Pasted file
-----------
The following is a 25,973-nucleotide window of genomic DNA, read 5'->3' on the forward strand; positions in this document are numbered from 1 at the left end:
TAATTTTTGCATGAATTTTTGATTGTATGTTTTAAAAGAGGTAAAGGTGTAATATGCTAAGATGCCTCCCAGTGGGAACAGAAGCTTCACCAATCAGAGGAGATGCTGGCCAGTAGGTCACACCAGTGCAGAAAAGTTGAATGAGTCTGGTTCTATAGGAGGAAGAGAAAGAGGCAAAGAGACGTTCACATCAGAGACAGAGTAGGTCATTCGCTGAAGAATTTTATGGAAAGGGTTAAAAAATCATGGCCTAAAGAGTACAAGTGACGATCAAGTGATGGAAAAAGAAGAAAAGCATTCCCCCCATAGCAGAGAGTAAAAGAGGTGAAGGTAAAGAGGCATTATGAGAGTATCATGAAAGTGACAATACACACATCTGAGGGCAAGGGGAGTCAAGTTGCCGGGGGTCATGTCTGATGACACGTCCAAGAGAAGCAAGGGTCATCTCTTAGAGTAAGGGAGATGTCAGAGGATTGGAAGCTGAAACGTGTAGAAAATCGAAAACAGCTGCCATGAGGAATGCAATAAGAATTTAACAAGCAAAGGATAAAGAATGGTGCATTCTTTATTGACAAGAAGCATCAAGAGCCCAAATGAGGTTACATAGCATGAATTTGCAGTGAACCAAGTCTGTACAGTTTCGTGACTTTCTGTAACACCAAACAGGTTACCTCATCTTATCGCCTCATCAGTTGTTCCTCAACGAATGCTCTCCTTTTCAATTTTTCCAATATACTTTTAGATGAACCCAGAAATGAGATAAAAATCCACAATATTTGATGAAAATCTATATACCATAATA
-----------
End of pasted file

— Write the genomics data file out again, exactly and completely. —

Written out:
The following is a 25,973-nucleotide window of genomic DNA, read 5'->3' on the forward strand; positions in this document are numbered from 1 at the left end:
TAATTTTTGCATGAATTTTTGATTGTATGTTTTAAAAGAGGTAAAGGTGTAATATGCTAAGATGCCTCCCAGTGGGAACAGAAGCTTCACCAATCAGAGGAGATGCTGGCCAGTAGGTCACACCAGTGCAGAAAAGTTGAATGAGTCTGGTTCTATAGGAGGAAGAGAAAGAGGCAAAGAGACGTTCACATCAGAGACAGAGTAGGTCATTCGCTGAAGAATTTTATGGAAAGGGTTAAAAAATCATGGCCTAAAGAGTACAAGTGACGATCAAGTGATGGAAAAAGAAGAAAAGCATTCCCCCCATAGCAGAGAGTAAAAGAGGTGAAGGTAAAGAGGCATTATGAGAGTATCATGAAAGTGACAATACACACATCTGAGGGCAAGGGGAGTCAAGTTGCCGGGGGTCATGTCTGATGACACGTCCAAGAGAAGCAAGGGTCATCTCTTAGAGTAAGGGAGATGTCAGAGGATTGGAAGCTGAAACGTGTAGAAAATCGAAAACAGCTGCCATGAGGAATGCAATAAGAATTTAACAAGCAAAGGATAAAGAATGGTGCATTCTTTATTGACAAGAAGCATCAAGAGCCCAAATGAGGTTACATAGCATGAATTTGCAGTGAACCAAGTCTGTACAGTTTCGTGACTTTCTGTAACACCAAACAGGTTACCTCATCTTATCGCCTCATCAGTTGTTCCTCAACGAATGCTCTCCTTTTCAATTTTTCCAATATACTTTTAGATGAACCCAGAAATGAGATAAAAATCCACAATATTTGATGAAAATCTATATACCATAATA